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Tipsheet

Anti-Hillary Does Not Equal "Sexist"

Conventional wisdom acknowledges the damage to Democrat standing among the young and African Americans if Barack Obama is denied the nomination.

Now, it appears, the Democrats are going to have to be every bit as careful about how they push Hillary from the race if they don't want to 
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alienate lots of working class white women.

In fact, the Wall Street Journal has reported that, in general, many women are dismayed by the tone of the attacks on Hillary -- and seem to detect in them a sense of general sexist backlash against the strides that women have made.

Don'g get me wrong --  sexist rhetoric is always unacceptable.  No defender of Hillary, I have nonetheless objected in the past to snide remarks about her thighs.  Everyone -- man, woman, rock, paper, scissors -- deserves to be evaluated (or criticized) on the basis of policy, not on perceived personal shortcomings when it comes to petty things .

And of course, there's no denying that there are avenues for criticizing a woman that don't necessarily apply to a man -- and that's unfair.  It takes much less for a female to be criticized for her appearance, to be characterized as being too soft to be Commander-in-Chief if she cries in public (spontaneously, that is, not just for effect), and too tough to be likable if she doesn't.

But all that being said, it's still the fact that being anti-Hillary -- even in the case of those whose invective veers, from time to time, into the unfortunate realm of the misogynistic -- doesn't necessarily equate with being anti-woman.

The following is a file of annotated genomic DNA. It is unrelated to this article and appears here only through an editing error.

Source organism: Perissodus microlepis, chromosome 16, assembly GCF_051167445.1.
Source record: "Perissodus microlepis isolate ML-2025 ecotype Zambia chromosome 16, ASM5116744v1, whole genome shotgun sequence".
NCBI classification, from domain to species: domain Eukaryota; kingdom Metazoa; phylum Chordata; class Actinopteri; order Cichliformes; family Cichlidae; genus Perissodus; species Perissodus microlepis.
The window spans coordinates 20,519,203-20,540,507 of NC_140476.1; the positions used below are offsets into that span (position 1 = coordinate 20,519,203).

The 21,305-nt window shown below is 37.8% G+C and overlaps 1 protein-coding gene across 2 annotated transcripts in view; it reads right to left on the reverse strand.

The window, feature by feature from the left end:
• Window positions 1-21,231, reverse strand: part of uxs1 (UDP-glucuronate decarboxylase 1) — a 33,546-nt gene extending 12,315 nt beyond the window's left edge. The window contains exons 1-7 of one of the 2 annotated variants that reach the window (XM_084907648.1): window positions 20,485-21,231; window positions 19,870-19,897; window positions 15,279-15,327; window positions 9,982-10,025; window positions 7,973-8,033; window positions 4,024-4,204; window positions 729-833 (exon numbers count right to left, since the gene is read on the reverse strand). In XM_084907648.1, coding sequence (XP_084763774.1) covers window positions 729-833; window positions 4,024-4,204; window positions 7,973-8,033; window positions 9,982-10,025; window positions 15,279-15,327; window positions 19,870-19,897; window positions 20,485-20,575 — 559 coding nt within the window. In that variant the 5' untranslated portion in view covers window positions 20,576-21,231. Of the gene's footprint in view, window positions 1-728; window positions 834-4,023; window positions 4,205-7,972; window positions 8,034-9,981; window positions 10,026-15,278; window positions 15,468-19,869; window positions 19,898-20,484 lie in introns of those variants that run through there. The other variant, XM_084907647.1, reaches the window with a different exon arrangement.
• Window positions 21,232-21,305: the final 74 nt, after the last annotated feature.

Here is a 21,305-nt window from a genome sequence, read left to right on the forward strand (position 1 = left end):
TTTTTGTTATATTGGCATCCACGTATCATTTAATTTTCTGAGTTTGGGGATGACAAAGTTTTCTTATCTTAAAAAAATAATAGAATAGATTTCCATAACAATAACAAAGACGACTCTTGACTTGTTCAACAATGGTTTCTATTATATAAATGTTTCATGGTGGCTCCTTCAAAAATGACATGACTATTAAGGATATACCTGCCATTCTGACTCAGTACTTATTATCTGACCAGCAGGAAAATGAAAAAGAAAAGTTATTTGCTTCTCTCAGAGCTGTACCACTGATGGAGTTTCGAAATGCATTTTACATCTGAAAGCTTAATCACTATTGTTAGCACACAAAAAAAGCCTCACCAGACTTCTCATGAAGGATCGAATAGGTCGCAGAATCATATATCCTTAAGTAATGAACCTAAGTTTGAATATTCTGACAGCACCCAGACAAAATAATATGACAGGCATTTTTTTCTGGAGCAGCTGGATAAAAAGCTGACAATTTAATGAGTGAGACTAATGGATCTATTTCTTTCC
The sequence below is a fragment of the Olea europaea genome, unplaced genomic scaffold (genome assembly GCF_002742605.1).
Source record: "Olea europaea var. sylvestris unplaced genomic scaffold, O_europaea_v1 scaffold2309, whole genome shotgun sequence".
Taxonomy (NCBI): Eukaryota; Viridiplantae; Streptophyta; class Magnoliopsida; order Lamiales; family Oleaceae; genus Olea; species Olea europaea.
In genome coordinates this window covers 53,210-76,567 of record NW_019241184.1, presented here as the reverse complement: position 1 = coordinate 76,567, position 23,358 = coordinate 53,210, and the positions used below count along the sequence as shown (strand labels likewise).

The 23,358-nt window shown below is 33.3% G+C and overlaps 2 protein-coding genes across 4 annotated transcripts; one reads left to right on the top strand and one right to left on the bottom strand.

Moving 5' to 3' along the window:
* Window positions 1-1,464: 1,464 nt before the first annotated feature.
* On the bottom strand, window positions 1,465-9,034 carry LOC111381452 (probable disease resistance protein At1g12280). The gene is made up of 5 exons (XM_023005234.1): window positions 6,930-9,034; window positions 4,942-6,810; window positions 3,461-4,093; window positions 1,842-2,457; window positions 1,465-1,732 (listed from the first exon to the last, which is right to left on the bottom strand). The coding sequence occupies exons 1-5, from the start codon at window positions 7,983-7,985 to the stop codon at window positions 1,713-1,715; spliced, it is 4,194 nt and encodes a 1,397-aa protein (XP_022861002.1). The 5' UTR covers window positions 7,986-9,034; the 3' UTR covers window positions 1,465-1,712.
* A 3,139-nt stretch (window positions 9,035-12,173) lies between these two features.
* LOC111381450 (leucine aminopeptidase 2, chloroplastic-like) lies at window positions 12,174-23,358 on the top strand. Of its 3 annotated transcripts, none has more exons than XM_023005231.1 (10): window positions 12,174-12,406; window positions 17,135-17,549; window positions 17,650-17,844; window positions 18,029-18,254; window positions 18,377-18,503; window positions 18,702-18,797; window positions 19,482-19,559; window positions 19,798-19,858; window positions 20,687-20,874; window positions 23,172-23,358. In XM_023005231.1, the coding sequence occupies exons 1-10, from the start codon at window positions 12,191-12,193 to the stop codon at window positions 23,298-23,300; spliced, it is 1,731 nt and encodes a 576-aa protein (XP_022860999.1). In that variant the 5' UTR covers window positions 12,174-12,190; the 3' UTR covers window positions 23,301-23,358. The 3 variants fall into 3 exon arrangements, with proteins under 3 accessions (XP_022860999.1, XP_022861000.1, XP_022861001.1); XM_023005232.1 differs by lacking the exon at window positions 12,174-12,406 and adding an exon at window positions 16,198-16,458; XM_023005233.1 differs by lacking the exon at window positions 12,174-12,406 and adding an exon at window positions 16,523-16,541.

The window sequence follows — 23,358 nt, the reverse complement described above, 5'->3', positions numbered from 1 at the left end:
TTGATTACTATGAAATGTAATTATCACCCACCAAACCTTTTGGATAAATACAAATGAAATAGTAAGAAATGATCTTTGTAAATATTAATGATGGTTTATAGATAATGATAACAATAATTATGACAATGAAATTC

When people dislike someone, the bottom-feeders will always go for the ugly remarks in two general categories: Whatever makes the object of their disaffection different from them (whether it's gender, race, religion, class, whatever), and whatever they sense to be a weakness in the one they dislike (whether it's lack of intellect, strange hair, a history of addiction, the absence of dress sense or anything else).  
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In fact, women who are generalizing from the treatment of Hillary to the status of women in our culture are actually getting it exactly backwards.  Those making sexist remarks or otherwise manifesting sexist attitudes aren't doing so because they hate women generally, and therefore hate Hillary.  Rather, they dislike Hillary, who happens to be a woman, and hence the remarks.  Her sex provides one avenue for attacks, but it isn't the reason for them.

Again, none of this is intended to condone or excuse sexist remarks.  But if these allegedly "alienated" women understand what's going on, perhaps they won't take all of it so personally and think that any of it is saying something about them -- or about how men feel about them -- in their own lives and careers.

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